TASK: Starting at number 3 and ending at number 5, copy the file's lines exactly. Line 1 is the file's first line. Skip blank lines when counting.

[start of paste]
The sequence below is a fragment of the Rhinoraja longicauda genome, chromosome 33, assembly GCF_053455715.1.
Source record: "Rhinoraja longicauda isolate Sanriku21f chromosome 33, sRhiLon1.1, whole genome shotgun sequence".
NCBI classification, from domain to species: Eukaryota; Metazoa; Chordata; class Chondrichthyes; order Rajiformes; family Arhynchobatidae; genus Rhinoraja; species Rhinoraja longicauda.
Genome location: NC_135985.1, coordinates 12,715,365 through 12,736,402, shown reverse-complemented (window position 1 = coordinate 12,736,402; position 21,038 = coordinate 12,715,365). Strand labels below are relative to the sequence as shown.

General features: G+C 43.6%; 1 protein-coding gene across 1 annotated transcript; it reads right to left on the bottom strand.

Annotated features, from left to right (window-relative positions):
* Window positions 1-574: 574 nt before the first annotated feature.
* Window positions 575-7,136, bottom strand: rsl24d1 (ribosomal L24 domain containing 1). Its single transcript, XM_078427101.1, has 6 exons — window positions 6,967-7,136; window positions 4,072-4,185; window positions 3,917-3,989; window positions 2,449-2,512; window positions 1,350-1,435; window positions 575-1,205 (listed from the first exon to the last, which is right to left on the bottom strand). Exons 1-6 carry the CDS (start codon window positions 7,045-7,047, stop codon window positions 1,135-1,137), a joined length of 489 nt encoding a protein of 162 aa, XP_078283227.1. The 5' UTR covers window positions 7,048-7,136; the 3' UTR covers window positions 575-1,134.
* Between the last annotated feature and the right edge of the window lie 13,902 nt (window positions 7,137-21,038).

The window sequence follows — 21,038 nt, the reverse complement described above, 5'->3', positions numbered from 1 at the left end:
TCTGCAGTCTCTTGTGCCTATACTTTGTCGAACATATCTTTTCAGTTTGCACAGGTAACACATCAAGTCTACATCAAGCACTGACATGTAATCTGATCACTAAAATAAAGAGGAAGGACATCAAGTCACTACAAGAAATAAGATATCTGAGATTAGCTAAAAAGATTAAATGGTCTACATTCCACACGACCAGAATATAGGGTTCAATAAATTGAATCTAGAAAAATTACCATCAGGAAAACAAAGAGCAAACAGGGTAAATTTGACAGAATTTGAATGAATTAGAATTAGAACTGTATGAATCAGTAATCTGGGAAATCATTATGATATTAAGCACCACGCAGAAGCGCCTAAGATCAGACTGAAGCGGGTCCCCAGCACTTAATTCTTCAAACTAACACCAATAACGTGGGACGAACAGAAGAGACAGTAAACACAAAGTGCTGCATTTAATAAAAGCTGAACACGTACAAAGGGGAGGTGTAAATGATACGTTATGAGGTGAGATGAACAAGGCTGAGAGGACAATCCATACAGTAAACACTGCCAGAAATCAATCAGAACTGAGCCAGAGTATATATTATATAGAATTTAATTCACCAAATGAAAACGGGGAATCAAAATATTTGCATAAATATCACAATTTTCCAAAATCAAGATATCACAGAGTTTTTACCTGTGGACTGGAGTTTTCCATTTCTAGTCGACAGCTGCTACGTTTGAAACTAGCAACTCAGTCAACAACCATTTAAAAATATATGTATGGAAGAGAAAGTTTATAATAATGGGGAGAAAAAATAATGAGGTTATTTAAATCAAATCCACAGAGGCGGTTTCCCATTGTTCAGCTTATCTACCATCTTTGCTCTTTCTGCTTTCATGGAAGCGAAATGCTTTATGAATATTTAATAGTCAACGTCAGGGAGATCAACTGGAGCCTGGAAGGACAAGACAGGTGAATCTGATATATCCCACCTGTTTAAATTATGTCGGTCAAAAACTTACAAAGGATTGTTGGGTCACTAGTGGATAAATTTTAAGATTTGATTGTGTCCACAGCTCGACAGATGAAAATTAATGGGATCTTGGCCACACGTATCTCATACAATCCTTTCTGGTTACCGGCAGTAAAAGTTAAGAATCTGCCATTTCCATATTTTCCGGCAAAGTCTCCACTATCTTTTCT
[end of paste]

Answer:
NCBI classification, from domain to species: Eukaryota; Metazoa; Chordata; class Chondrichthyes; order Rajiformes; family Arhynchobatidae; genus Rhinoraja; species Rhinoraja longicauda.
Genome location: NC_135985.1, coordinates 12,715,365 through 12,736,402, shown reverse-complemented (window position 1 = coordinate 12,736,402; position 21,038 = coordinate 12,715,365). Strand labels below are relative to the sequence as shown.

General features: G+C 43.6%; 1 protein-coding gene across 1 annotated transcript; it reads right to left on the bottom strand.